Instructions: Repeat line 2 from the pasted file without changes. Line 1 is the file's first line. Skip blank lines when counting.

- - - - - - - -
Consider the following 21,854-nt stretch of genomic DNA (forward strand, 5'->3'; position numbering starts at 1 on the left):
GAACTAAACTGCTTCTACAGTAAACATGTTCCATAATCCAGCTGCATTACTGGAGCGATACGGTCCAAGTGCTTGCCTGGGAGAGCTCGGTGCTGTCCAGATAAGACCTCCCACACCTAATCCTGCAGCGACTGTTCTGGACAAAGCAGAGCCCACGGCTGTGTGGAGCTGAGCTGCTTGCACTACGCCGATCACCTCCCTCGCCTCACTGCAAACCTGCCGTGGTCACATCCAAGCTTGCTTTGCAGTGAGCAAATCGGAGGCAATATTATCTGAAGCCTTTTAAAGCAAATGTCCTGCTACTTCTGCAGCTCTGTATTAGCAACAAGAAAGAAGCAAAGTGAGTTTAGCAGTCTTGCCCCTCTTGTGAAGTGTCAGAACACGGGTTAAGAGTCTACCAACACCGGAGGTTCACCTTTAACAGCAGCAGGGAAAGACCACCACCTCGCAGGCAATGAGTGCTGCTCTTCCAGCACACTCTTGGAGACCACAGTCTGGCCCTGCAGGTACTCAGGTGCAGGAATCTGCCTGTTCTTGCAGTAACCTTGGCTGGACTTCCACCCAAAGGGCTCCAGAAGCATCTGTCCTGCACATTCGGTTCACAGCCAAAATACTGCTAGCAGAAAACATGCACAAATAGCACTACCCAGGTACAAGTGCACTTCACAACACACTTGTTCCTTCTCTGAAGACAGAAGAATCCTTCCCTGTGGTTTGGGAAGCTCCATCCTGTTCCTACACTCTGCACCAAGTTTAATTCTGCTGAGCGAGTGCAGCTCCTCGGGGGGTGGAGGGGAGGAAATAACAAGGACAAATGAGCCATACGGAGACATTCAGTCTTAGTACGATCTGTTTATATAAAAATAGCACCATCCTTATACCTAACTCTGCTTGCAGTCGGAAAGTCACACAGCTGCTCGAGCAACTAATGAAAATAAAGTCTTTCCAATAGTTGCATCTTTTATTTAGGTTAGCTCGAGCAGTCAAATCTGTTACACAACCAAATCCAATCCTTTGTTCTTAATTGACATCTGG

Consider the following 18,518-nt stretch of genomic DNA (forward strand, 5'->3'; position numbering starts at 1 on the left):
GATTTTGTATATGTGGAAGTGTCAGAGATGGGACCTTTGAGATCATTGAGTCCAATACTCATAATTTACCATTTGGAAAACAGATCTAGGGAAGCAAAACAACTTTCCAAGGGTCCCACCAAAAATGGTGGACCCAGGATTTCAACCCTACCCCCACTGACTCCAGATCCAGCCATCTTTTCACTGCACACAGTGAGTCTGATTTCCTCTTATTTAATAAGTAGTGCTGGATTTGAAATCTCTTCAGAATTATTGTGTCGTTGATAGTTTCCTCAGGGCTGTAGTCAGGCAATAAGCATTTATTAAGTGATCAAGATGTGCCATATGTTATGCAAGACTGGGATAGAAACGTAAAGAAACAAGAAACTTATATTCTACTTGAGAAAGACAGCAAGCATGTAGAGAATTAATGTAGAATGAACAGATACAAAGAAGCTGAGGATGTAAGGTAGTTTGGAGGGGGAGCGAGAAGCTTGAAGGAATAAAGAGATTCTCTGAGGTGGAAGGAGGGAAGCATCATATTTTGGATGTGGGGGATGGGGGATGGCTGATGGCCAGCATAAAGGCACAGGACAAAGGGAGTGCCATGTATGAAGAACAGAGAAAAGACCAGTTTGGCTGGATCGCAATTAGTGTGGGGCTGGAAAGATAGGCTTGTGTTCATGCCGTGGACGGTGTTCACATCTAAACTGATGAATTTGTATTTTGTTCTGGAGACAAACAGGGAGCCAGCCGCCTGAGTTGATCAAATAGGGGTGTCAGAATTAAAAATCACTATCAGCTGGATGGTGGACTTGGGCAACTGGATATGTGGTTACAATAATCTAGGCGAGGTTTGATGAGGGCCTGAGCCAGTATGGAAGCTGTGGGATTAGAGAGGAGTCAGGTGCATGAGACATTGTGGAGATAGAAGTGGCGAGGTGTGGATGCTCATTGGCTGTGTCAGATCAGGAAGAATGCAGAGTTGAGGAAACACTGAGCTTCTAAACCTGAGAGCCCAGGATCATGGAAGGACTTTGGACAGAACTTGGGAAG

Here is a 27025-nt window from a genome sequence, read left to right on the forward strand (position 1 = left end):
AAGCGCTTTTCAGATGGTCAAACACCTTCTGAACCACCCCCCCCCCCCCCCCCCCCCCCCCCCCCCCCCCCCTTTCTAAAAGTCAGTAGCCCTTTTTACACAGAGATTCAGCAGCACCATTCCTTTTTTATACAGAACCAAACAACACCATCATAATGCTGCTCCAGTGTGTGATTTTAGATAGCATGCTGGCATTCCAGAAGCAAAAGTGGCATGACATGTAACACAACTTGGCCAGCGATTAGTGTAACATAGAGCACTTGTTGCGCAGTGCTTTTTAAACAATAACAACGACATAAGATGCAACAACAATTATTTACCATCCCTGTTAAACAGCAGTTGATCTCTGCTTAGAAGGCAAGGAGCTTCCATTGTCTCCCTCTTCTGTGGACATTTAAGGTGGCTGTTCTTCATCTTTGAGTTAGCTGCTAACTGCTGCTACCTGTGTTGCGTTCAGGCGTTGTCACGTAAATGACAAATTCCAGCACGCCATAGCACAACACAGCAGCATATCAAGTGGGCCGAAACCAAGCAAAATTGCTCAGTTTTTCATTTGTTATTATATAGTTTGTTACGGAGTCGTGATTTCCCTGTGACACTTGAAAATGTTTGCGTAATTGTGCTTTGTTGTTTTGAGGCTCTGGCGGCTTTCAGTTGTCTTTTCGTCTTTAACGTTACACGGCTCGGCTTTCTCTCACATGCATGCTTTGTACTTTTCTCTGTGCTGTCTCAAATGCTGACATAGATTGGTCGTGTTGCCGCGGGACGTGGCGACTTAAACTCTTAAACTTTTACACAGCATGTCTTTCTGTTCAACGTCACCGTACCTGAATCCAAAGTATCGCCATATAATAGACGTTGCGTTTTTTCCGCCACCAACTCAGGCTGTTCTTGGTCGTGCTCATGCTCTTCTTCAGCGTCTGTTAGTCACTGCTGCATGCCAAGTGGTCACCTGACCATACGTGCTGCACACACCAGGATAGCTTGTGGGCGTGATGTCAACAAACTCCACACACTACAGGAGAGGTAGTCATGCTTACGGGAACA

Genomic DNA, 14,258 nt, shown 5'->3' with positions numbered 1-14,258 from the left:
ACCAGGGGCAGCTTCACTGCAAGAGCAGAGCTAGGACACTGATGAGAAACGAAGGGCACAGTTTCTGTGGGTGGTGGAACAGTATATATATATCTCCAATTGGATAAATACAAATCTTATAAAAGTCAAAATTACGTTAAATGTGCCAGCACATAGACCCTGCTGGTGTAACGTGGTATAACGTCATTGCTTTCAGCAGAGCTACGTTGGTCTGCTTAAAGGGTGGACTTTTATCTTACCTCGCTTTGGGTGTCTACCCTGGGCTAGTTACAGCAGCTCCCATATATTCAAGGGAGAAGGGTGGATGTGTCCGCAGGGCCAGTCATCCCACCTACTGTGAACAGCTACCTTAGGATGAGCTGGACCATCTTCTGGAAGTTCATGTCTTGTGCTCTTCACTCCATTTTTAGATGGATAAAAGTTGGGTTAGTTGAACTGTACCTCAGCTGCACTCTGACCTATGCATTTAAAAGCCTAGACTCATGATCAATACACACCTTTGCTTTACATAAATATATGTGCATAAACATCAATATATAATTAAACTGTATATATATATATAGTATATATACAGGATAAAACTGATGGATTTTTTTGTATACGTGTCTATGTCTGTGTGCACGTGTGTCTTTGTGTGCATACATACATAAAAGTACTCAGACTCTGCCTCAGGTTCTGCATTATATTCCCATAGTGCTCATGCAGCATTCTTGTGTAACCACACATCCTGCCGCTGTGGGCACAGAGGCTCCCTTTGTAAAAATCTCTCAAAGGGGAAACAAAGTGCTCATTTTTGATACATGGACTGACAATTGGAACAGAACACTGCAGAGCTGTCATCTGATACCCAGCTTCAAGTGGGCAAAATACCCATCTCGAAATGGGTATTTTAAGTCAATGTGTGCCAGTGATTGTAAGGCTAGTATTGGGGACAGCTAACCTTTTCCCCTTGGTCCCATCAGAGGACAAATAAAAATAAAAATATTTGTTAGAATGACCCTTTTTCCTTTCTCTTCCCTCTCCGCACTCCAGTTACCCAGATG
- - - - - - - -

GAACTAAACTGCTTCTACAGTAAACATGTTCCATAATCCAGCTGCATTACTGGAGCGATACGGTCCAAGTGCTTGCCTGGGAGAGCTCGGTGCTGTCCAGATAAGACCTCCCACACCTAATCCTGCAGCGACTGTTCTGGACAAAGCAGAGCCCACGGCTGTGTGGAGCTGAGCTGCTTGCACTACGCCGATCACCTCCCTCGCCTCACTGCAAACCTGCCGTGGTCACATCCAAGCTTGCTTTGCAGTGAGCAAATCGGAGGCAATATTATCTGAAGCCTTTTAAAGCAAATGTCCTGCTACTTCTGCAGCTCTGTATTAGCAACAAGAAAGAAGCAAAGTGAGTTTAGCAGTCTTGCCCCTCTTGTGAAGTGTCAGAACACGGGTTAAGAGTCTACCAACACCGGAGGTTCACCTTTAACAGCAGCAGGGAAAGACCACCACCTCGCAGGCAATGAGTGCTGCTCTTCCAGCACACTCTTGGAGACCACAGTCTGGCCCTGCAGGTACTCAGGTGCAGGAATCTGCCTGTTCTTGCAGTAACCTTGGCTGGACTTCCACCCAAAGGGCTCCAGAAGCATCTGTCCTGCACATTCGGTTCACAGCCAAAATACTGCTAGCAGAAAACATGCACAAATAGCACTACCCAGGTACAAGTGCACTTCACAACACACTTGTTCCTTCTCTGAAGACAGAAGAATCCTTCCCTGTGGTTTGGGAAGCTCCATCCTGTTCCTACACTCTGCACCAAGTTTAATTCTGCTGAGCGAGTGCAGCTCCTCGGGGGGTGGAGGGGAGGAAATAACAAGGACAAATGAGCCATACGGAGACATTCAGTCTTAGTACGATCTGTTTATATAAAAATAGCACCATCCTTATACCTAACTCTGCTTGCAGTCGGAAAGTCACACAGCTGCTCGAGCAACTAATGAAAATAAAGTCTTTCCAATAGTTGCATCTTTTATTTAGGTTAGCTCGAGCAGTCAAATCTGTTACACAACCAAATCCAATCCTTTGTTCTTAATTGACATCTGG